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Matt Berninger of The National

The cover of The National's new Boxer pictures the Brooklyn band playing a wedding—an appropriately unpretentious, small-timer image that stands in contrast to the group's expanding fame. While The National is selling out shows in larger venues and building on the attention it won with its third full-length, 2005's Alligator, it still sounds more cautious than cocky. But its growing audiences usually keep quiet for its most subdued, elegant songs, as it tours behind Boxer, an album without a single scream or hyper tempo. Singer/lyricist Matt Berninger recently spoke with The A.V. Club about how the band's sound keeps evolving, and why he'd prefer a little more crowd noise.

The A.V. Club: How'd that wedding photo come about?

Matt Berninger: In that picture, we're at Peter Katis' wedding—he produced Boxer, and we worked with him on several records before. That picture was just taken randomly. It wasn't set up or anything.


AVC: It's kind of self-deprecating.

MB: Yeah, there was some of that to it, but mostly I think the reason we liked it was that it has this kind of surreal-looking, archival-footage feeling to it. It looked like it was from the '50s. I think Boxer has this kind of disconnected-from-reality vibe going on.

AVC: It's a very restrained album. Did you plan it that way?

MB: It wasn't until we were very close to finishing that we started to get a perspective on it and see what it was turning into. We did know that we didn't want to make another version of Alligator, but that's as much as we had thought it out. There was a point that we realized that there weren't any songs where I screamed my head off, and just for a brief moment, we thought, "Is that gonna be a problem?" We didn't worry too much about that. To force that on a song, just because we've done that in the past, was just never gonna work for us.


AVC: After hearing Boxer, it's really jarring to go back to earlier albums like Sad Songs For Dirty Lovers, where you do some real, full-throated screaming.

MB: Yeah. It's something that we do a lot, but when it comes to a song, we never sit and say, "Let's write a screamy song." If it goes there, it'll happen.


AVC: There's a lot of instrument-switching live. How did that evolve?

MB: I think it's a little bit by necessity. When we made the record, there were a lot of people who ended up playing a lot of different things. We weren't so much trying to reproduce the record version—[the songs] mutate quite a bit because there's only six of us playing live. We'll just figure out what's the easiest, best way to get the core of the song across, without all the horns and stuff. It's not a thing where we're like, "Let's switch around because it's fun to do that." [Bassist-guitarist] Aaron [Dessner] plays piano on some songs because he's the only one who knows how to play that part because he wrote that part. [Guitarist] Scott [Devendorf] and Aaron switch bass and guitar a lot to play the parts they wrote.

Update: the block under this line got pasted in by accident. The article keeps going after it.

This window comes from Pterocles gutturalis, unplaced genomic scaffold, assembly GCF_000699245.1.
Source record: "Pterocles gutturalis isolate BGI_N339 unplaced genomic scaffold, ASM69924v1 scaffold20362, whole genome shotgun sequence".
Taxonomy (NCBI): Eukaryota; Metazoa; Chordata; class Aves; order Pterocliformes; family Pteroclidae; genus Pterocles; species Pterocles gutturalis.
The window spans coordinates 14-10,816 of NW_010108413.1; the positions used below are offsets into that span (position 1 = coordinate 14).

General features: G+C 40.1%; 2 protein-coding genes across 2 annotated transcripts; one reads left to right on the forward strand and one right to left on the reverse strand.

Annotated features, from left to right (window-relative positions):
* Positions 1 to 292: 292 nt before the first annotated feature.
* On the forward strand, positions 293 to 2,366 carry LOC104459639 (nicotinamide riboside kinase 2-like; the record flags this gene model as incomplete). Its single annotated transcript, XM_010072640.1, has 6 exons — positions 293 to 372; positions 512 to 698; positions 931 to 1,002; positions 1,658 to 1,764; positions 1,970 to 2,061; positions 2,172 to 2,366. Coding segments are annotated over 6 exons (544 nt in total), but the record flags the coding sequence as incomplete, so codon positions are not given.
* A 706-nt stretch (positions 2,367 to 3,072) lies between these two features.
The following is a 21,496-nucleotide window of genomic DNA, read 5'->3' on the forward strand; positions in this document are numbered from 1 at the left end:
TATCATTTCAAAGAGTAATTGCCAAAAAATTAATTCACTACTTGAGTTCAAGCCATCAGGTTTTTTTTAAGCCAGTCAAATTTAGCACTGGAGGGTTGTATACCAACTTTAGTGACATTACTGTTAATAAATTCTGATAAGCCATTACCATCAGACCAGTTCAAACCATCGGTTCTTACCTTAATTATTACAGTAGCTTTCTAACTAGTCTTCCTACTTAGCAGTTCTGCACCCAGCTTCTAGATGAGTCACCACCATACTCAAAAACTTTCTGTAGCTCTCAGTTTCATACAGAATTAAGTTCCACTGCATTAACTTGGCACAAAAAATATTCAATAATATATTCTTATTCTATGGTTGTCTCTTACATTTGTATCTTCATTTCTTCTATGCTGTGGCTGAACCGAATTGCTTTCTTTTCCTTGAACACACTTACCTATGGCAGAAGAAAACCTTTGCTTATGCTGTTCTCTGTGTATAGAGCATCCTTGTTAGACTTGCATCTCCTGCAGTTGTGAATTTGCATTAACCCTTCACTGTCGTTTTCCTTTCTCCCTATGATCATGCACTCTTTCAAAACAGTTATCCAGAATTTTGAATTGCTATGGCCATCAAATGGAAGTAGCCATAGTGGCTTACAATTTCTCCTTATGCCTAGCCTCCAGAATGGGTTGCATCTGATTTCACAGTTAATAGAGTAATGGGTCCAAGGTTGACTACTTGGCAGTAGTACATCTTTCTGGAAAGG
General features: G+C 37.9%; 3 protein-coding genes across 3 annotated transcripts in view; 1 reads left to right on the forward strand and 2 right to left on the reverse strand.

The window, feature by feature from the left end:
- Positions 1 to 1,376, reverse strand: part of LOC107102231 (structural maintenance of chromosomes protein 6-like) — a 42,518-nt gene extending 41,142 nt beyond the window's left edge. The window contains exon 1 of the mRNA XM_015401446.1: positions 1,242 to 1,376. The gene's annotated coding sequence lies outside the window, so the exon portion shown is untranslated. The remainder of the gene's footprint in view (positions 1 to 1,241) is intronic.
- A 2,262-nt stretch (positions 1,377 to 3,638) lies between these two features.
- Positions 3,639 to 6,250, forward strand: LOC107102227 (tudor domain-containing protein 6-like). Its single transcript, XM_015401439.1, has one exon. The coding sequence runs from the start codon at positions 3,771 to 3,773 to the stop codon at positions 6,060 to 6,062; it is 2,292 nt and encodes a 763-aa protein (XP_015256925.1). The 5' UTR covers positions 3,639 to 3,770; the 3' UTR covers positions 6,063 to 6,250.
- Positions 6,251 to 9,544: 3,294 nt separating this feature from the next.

AVC: The songs get a bit louder live, but when you have six guys onstage, is it ever tempting to make more of a racket?

MB: I don't know if it's because of how many people we have onstage, but there's often just the energy and the anxiety and the tension—some songs end up being much more reckless and noisy than they are on the record, but I think that's just natural, due to being in a room full of people, and that energy. We let the songs mutate to fit the vibe, however we're feeling it.


AVC: You've been selling out more shows and getting responsive crowds. Have you noticed much difference in who shows up or how they react?

MB: We toured a lot for years and often played for bartenders, or played for the other band that played that night. It's been a huge change that all of a sudden there's a lot of people at our shows. As far as the type of people at our shows, we've got this very broad collection of 16-year-old kids to 50-year-old married couples who bring their kids. It's kind of nice to see the range of people that are paying attention to us and really excited by us. I don't know exactly what that means, but it's nice to have both types of fans.


AVC: "Slow Show" from Boxer brings back a part of "29 Years" from your first, self-titled album. Do you have much of an urge to revise your songs?


MB: Yeah. Often, we'll be writing a song and there'll be an older fragment of something that we kind of look at again. It's a fun thing to do, to connect songs that way. We see all of our songs as being works in progress. The album version is a snapshot of a song at a certain time. Sometimes we'll pull a piece from an old song and work it into a new one. We definitely don't have any respect for the sanctity of the original version of things. We use them however we want to. In a case like that, I'm often pulling together lyrics and little things from TV shows and movies. So ripping something off from one of our earlier records, that kind of just goes with the way I write stuff and pull stuff together. I never worry about where I steal stuff from.

AVC: You've said you rarely write an entire song at once. Why?